STANLEY CUP PLAYOFFS
Bruins need a new hero
'Sans Horton, who steps up?'
A lot has been made of the Bruins' playoff experience. They've been here before. They've won in this situation. Game 7. On home ice. They can't lose.
But if using last year's experience is the springboard to a reasoning for which these B's can also accomplish the same feat, then there are questions to be asked to counter such rationale. The biggest being: Who is this year's Nathan Horton?
You remember him, right? The guy who took down the Canadiens in overtime of the Eastern Conference quarterfinals. The guy who scored the lone goal against the Lightning, sending the Bruins to their first Stanley Cup appearance since 1990. The guy whose season-ending concussion single-handedly changed the complexion of that Cup final and inspired his team to the franchise's first title in nearly 40 years. The guy who's been on the shelf - with another concussion - since the end of January and won't be available until next season at the earliest.
So, it has to be asked again: Who is this year's Nathan Horton?
Will it be Tyler Seguin? After all, he pushed the Bruins' first-round series with the Washington Capitals to a seventh-and-deciding Game 7 tonight in Beantown. His goal in overtime of Game 6 has Boston in its fourth Game 7 in its last five playoff series.
But it was his first goal of the series, and the second overall pick in 2010 has looked more like a sophomore in a slump than the 20-year-old sparkplug that led the B's in points during the regular season. Then again, maybe Game 6 was just wakeup call he needed.
Will it be Milan Lucic? The wrecking ball leads all Boston forwards with 25 hits, but he has yet to find the back of the net. Looch was third on the team in goals during the regular season and needs to be more effective, especially in the dirty areas in front of Caps goalie Braden Holtby. It isn't usually a highlight-reel goal that wins Game 7s, but instead a gritty, hard-nosed tally that does the trick. That's Lucic.
Will it be Patrice Bergeron or Brad Marchand? These two potted two goals apiece in Game 7 against the Canucks in the Cup final last year, and while the two have combined for just four points in this series, the big stage may be just what they need for a breakout performance. Of course, Bergeron is nursing an upper-body injury, while Marchand has looked a bit softer than the guy who used Daniel Sedin's jaw as a speed bag last June.
Will it be David Krejci? Boston's best player (other than Tim Thomas) in last year's postseason run, Krejci has the ability to turn it on when he feels like it. So far in this series he hasn't felt like it much. His goal in Game 6 was his first of the series and he has had trouble finding consistency with Coach Claude Julien's musical chairs of line combinations.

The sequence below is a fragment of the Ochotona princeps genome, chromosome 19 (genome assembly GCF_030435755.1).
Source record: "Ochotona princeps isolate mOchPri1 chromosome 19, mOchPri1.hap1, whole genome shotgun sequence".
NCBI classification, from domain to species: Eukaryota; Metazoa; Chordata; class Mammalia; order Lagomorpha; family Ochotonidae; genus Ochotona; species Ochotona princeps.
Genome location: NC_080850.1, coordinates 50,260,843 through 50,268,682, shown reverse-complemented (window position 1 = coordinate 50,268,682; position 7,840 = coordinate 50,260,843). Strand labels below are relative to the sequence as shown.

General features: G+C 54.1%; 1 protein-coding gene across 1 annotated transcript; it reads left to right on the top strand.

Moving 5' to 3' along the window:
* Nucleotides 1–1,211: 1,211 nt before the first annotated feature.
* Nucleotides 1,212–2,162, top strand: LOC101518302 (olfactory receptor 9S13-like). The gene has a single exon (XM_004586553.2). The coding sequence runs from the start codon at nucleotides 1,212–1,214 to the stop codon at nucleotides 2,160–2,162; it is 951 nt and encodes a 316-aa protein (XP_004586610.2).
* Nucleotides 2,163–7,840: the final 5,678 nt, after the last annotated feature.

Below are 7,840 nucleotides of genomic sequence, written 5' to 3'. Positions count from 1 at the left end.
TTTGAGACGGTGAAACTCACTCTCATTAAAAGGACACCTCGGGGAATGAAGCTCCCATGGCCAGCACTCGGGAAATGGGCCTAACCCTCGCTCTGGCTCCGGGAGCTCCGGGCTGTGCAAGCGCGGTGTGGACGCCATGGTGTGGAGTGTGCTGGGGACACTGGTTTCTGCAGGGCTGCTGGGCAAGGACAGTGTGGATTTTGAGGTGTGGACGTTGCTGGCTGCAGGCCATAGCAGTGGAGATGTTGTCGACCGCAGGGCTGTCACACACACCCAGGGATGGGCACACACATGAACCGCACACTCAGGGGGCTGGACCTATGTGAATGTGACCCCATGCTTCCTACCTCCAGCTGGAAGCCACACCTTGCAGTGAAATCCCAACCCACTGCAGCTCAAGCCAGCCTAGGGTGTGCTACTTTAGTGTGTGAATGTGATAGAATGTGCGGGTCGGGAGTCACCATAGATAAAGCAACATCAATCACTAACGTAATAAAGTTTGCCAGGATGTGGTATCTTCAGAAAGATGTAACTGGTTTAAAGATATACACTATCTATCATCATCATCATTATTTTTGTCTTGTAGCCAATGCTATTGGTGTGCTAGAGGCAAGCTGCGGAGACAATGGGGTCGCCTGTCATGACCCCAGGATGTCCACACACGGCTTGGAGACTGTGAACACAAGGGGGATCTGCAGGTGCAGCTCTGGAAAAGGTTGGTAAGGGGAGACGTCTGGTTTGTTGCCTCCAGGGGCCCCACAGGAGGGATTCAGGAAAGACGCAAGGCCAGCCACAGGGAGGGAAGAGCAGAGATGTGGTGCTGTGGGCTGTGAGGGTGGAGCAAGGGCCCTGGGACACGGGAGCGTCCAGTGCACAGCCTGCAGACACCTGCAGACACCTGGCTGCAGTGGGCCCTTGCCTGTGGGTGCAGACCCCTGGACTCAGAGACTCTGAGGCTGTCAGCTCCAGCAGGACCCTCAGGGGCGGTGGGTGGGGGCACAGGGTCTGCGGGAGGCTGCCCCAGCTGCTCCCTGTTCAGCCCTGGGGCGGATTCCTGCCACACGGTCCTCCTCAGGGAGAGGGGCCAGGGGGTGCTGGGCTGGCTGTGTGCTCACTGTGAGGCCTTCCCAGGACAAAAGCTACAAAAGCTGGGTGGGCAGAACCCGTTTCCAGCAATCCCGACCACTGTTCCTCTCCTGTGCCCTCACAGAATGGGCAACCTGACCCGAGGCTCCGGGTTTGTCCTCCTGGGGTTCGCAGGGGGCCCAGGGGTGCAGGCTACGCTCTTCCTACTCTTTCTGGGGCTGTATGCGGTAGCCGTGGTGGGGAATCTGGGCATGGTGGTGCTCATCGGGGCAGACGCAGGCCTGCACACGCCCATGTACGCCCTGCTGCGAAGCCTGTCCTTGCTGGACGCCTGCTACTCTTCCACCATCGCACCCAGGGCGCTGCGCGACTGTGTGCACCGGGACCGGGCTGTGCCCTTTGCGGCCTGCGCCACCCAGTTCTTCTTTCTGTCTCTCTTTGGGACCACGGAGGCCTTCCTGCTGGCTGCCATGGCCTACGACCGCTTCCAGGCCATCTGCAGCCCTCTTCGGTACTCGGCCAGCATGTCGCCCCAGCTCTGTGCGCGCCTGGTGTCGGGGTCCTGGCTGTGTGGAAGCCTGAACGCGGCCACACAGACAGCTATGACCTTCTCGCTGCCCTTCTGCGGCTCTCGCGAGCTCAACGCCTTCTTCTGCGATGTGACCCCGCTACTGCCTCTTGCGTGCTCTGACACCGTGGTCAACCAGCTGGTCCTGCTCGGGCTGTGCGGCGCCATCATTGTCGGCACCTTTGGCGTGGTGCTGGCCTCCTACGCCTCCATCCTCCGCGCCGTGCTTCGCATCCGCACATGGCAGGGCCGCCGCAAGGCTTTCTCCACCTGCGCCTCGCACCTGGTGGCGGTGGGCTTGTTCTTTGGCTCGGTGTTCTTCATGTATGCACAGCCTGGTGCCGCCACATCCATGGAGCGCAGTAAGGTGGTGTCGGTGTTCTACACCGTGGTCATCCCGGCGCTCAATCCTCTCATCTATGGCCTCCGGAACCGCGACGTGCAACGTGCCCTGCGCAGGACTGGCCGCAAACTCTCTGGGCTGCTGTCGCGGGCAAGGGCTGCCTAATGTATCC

Will it be Rich Peverley? The B's leading playoff goal scorer (with three), he's been Boston's most consistent forward at both ends of the ice. Problem is, none of Peverley's goals this postseason have been game-deciding, and of his 11 regular season tallies only one was a game-winner.
Will it be a third-liner? Benoit Pouliot, Brian Rolston and Chris Kelley (who won Game 1 with an OT winner) have been the Bruins' most steady unit. And while Julien has jumbled things up a bit over the past few games, putting these three back together might be a perfect recipe for a trip to the next round.
Will it be a fourth-liner? Gregory Campbell and Daniel Paille will almost definitely be out there tonight, but who will be the other winger? Jordan Caron was inserted for Shawn Thornton in Game 6, but Thornton has the ability to jumpstart the crowd with a single hit or fight (as rare as they may be in Game 7s). Whoever it is, expect them to see plenty of ice time for Julien, who has never been afraid to throw out his fourth unit late in hockey games.
Will it be a blue-liner? You've got to figure the Bruins will get at least one power play tonight and it will be either Zdeno Chara or Johnny Boychuk unleashing a rocket from the point. Both have lethal slap shots that, as good as Holtby is playing, no one is going to stop if it's put in the right spot. Add Dennis Seidenberg and Andrew Ference - who both have a goal in the series - into the mix and there's no reason to believe a blue-liner can't get the job done.
Truth is, it doesn't matter who it is. Heck, if Thomas can figure out a way to score the winning goal tonight, then so be it. The fact of the matter is someone has to step up tonight. Someone has to take on the role of hero. Someone has to be this year's Nathan Horton.
(Gavin Faretra can be reached at 369-3340 or email@example.com or on Twitter @gavinfaretra.)